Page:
11. Serum total and free carnitine levels in children with asthma.

    Asilsoy, Suna; Bekem, Ozlem; Karaman, Ozkan; Uzuner, Nevin; Kavukçu, Salih

    2009-02-01

    Serum carnitine is decreased in recurrent pulmonary infections. We aimed to evaluate serum carnitine levels in asthmatic children. Study group consisted of children with stable asthma and those with acute asthma attacks, while control group included healthy children. Attack severity was determined by the pulmonary score system. Total and free carnitine levels were studied in one blood sample from the control group and stable asthmatics and in two samples from children with acute asthma exacerbation during and after the attack. All the 40 patients in the study group had moderate asthma including 30 with acute attack (13 mild and 17 moderate) and 10 with stable asthma. Carnitine levels were significantly lower in acute attack asthmatics than in the stable asthmatics and controls, while there was no significant difference between the latter two groups. Carnitine levels were not different between asthmatics with mild and moderate attack, and were similar during and after an acute attack. Serum carnitine levels decrease in children with moderate asthma during exacerbation of asthma and shortly thereafter. Further studies are needed to evaluate the effect of carnitine treatment on serum carnitine level.

  12. Effect of propionyl-L-carnitine on human endothelial cells

    Hinsbergh, V.W.M. van; Scheffer, M.A.

    1991-01-01

    A possible protective effect of propionyl-L-carnitine on human endothelial cells was studied both under basal culture conditions and in the presence of agents capable of influencing oxidative damage, such as glucose/glucose oxidase and oxidized low-density lipoproteins. Propionyl-L-carnitine had no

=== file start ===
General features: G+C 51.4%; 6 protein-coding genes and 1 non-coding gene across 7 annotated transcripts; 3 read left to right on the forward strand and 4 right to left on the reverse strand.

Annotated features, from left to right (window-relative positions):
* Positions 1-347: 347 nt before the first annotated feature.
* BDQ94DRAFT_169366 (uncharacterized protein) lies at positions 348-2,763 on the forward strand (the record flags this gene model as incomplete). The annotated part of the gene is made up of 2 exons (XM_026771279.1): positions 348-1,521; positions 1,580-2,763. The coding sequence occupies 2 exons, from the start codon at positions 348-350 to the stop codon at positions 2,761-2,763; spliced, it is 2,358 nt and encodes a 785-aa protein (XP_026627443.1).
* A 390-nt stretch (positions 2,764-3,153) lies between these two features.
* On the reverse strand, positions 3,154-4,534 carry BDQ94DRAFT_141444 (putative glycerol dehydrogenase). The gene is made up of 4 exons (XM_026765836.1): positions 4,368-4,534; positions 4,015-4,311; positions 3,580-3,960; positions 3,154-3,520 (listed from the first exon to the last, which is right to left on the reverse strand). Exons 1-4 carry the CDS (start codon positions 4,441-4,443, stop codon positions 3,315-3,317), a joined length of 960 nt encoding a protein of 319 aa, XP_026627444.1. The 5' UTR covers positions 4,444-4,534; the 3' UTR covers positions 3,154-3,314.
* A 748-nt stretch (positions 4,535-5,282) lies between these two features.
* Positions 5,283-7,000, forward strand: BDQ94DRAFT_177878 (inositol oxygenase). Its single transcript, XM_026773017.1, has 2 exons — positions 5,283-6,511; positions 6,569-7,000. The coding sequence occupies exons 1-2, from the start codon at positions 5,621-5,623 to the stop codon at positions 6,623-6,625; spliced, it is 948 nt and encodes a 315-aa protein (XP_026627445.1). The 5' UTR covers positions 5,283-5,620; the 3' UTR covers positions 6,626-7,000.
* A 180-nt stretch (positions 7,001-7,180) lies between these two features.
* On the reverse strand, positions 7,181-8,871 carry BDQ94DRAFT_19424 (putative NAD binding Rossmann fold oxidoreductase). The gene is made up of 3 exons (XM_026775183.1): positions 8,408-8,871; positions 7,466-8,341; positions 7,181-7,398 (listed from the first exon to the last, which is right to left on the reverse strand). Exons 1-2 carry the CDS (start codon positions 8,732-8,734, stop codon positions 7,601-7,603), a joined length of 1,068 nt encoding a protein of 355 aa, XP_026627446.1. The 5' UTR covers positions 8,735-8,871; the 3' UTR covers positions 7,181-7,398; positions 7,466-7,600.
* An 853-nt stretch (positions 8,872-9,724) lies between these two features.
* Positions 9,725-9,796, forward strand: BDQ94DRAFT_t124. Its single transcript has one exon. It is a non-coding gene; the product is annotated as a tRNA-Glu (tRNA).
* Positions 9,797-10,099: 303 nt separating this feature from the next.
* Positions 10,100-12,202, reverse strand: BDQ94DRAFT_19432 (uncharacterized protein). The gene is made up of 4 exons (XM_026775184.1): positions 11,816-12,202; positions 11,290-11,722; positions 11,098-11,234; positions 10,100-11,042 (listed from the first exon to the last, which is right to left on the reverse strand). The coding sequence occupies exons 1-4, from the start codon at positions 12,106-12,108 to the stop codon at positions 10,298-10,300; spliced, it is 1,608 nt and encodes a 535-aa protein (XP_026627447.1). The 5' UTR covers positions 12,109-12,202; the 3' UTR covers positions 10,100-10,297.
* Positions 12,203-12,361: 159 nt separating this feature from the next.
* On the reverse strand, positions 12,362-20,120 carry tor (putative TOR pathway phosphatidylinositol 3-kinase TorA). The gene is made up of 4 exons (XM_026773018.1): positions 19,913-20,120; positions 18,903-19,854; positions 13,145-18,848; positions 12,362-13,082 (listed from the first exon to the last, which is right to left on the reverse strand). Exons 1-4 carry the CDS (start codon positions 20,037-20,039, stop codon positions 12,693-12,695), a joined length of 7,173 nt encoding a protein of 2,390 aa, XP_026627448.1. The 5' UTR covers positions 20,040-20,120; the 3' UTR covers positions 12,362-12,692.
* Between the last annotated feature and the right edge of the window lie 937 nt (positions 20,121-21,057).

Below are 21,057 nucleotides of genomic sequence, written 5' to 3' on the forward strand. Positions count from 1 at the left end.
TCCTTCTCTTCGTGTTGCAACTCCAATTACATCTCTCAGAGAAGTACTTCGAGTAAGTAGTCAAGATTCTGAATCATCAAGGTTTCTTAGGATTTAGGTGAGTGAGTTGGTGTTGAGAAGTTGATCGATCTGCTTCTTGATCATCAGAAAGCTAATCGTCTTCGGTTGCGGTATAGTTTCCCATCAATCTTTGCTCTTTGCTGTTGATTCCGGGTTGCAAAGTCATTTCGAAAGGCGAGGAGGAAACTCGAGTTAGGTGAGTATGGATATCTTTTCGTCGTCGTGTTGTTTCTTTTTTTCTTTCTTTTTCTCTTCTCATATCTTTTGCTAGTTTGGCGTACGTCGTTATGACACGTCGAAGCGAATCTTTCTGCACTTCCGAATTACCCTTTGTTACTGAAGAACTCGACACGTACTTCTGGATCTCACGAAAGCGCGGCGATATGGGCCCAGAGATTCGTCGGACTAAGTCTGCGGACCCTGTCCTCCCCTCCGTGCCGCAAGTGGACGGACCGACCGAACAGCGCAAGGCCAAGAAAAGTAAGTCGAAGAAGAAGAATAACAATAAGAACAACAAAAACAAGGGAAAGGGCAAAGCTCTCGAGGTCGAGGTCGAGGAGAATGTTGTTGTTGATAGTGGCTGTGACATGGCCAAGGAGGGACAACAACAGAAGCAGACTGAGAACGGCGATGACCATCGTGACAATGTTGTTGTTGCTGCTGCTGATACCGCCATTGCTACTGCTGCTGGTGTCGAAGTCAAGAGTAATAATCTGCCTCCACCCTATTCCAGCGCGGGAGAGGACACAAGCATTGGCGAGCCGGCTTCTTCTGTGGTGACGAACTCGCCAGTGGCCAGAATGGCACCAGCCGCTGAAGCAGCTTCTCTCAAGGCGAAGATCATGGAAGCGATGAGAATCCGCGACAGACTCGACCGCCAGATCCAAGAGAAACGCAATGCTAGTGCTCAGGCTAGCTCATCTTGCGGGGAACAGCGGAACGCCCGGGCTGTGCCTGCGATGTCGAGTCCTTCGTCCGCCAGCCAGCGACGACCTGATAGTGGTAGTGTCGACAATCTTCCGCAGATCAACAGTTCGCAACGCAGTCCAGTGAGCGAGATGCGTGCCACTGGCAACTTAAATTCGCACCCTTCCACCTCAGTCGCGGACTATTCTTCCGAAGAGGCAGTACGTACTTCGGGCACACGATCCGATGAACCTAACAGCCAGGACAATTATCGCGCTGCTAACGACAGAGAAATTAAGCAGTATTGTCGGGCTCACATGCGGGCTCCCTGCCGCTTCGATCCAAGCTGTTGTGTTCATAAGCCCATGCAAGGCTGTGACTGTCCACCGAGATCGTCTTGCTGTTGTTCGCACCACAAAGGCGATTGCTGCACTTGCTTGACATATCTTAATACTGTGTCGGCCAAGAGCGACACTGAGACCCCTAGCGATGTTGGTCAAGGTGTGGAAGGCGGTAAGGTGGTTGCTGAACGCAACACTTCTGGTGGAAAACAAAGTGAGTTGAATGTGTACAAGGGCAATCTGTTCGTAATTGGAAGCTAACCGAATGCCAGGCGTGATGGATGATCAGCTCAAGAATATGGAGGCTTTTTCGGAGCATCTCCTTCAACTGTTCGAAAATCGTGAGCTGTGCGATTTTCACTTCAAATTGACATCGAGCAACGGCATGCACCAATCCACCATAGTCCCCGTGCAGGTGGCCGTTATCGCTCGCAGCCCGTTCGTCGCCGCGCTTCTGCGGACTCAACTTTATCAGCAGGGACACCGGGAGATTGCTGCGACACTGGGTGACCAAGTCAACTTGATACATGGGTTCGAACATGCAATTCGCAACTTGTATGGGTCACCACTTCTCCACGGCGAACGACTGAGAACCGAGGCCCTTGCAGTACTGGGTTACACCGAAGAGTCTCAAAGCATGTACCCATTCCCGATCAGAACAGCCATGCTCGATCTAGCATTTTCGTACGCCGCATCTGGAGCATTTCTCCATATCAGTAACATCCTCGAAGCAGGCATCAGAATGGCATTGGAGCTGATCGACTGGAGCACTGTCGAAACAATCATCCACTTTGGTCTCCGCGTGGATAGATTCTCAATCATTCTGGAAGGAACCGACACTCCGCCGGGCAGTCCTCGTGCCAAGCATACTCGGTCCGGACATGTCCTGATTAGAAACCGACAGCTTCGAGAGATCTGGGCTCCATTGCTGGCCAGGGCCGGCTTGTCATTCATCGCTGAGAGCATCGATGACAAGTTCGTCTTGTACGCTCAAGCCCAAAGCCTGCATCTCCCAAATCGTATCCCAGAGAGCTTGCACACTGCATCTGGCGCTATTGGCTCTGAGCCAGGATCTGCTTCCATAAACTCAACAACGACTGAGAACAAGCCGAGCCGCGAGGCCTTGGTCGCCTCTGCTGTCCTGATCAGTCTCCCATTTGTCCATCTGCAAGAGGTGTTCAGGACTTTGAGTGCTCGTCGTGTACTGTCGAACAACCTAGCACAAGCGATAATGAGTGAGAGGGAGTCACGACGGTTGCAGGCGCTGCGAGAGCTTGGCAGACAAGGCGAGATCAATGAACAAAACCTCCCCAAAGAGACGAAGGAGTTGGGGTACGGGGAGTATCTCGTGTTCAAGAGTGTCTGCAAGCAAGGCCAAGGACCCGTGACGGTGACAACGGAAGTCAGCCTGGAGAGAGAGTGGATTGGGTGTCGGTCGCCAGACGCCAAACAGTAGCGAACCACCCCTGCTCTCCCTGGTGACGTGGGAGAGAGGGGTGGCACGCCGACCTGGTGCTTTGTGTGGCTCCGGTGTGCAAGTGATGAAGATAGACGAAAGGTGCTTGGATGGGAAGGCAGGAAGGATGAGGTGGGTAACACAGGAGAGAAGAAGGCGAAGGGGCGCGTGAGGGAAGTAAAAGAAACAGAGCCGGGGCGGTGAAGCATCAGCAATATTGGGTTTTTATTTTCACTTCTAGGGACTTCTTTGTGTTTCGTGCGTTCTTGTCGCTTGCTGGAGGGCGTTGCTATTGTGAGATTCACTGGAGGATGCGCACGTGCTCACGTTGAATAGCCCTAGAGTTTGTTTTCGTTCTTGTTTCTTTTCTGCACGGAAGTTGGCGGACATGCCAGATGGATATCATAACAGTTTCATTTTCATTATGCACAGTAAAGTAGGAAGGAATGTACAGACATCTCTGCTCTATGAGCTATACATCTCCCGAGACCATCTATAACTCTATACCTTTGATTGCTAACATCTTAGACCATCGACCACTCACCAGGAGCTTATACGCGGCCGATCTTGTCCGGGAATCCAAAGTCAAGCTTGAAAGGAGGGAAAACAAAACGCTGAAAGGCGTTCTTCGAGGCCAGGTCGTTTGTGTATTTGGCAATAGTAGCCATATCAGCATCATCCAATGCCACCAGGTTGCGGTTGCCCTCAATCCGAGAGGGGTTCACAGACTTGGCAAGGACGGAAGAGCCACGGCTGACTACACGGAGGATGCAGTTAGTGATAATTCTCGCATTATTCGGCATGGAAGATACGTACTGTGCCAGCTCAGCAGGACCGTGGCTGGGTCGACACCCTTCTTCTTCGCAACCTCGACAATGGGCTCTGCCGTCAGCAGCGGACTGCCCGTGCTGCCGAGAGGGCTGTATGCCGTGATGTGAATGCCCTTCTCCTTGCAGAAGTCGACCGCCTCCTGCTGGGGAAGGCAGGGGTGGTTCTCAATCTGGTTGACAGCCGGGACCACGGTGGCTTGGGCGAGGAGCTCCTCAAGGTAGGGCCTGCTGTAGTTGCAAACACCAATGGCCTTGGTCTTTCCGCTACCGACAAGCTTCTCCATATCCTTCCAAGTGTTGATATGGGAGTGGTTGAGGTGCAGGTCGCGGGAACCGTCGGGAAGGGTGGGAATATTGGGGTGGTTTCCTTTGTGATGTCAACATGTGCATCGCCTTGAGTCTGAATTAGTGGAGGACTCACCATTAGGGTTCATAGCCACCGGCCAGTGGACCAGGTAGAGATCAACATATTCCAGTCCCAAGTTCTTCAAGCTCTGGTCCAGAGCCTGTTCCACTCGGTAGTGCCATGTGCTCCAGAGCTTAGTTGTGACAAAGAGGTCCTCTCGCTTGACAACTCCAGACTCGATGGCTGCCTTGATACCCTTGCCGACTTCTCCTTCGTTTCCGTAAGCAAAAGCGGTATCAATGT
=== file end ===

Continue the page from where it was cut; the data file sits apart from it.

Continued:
13. Functional analysis of mutant human carnitine acylcarnitine translocases in yeast

    IJlst, L.; van Roermund, C. W.; Iacobazzi, V.; Oostheim, W.; Ruiter, J. P.; Williams, J. C.; Palmieri, F.; Wanders, R. J.

    2001-01-01

    Long chain fatty acids are translocated as carnitine esters across the mitochondrial inner membrane by carnitine acylcarnitine translocase (CACT). We report functional studies on the mutant CACT proteins from a severe and a mild patient with CACT deficiency. CACT activities in fibroblasts of both

  14. Regulation of carnitine status in ruminants and efficacy of carnitine supplementation on performance and health aspects of ruminant livestock: a review.

    Ringseis, Robert; Keller, Janine; Eder, Klaus

    2018-02-01

    Carnitine has long been known to play a critical role for energy metabolism. Due to this, a large number of studies have been carried out to investigate the potential of supplemental carnitine in improving performance of livestock animals including ruminants, with however largely inconsistent results. An important issue that has to be considered when using carnitine as a feed additive is that the efficacy of supplemental carnitine is probably dependent on the animal's carnitine status, which is affected by endogenous carnitine synthesis, carnitine uptake from the gastrointestinal tract and carnitine excretion. The present review aims to summarise the current knowledge of the regulation of carnitine status and carnitine homeostasis in ruminants, and comprehensively evaluate the efficacy of carnitine supplementation on performance and/or health in ruminant livestock by comparing the outcomes of studies with carnitine supplementation in dairy cattle, growing and finishing cattle and sheep. While most of the studies show that supplemental carnitine, even in ruminally unprotected form, is bioavailable in ruminants, its effect on either milk or growth performance is largely disappointing. However, supplemental carnitine appears to be a useful strategy to offer protection against ammonia toxicity caused by consumption of high levels of non-protein N or forages with high levels of soluble N both, in cattle and sheep.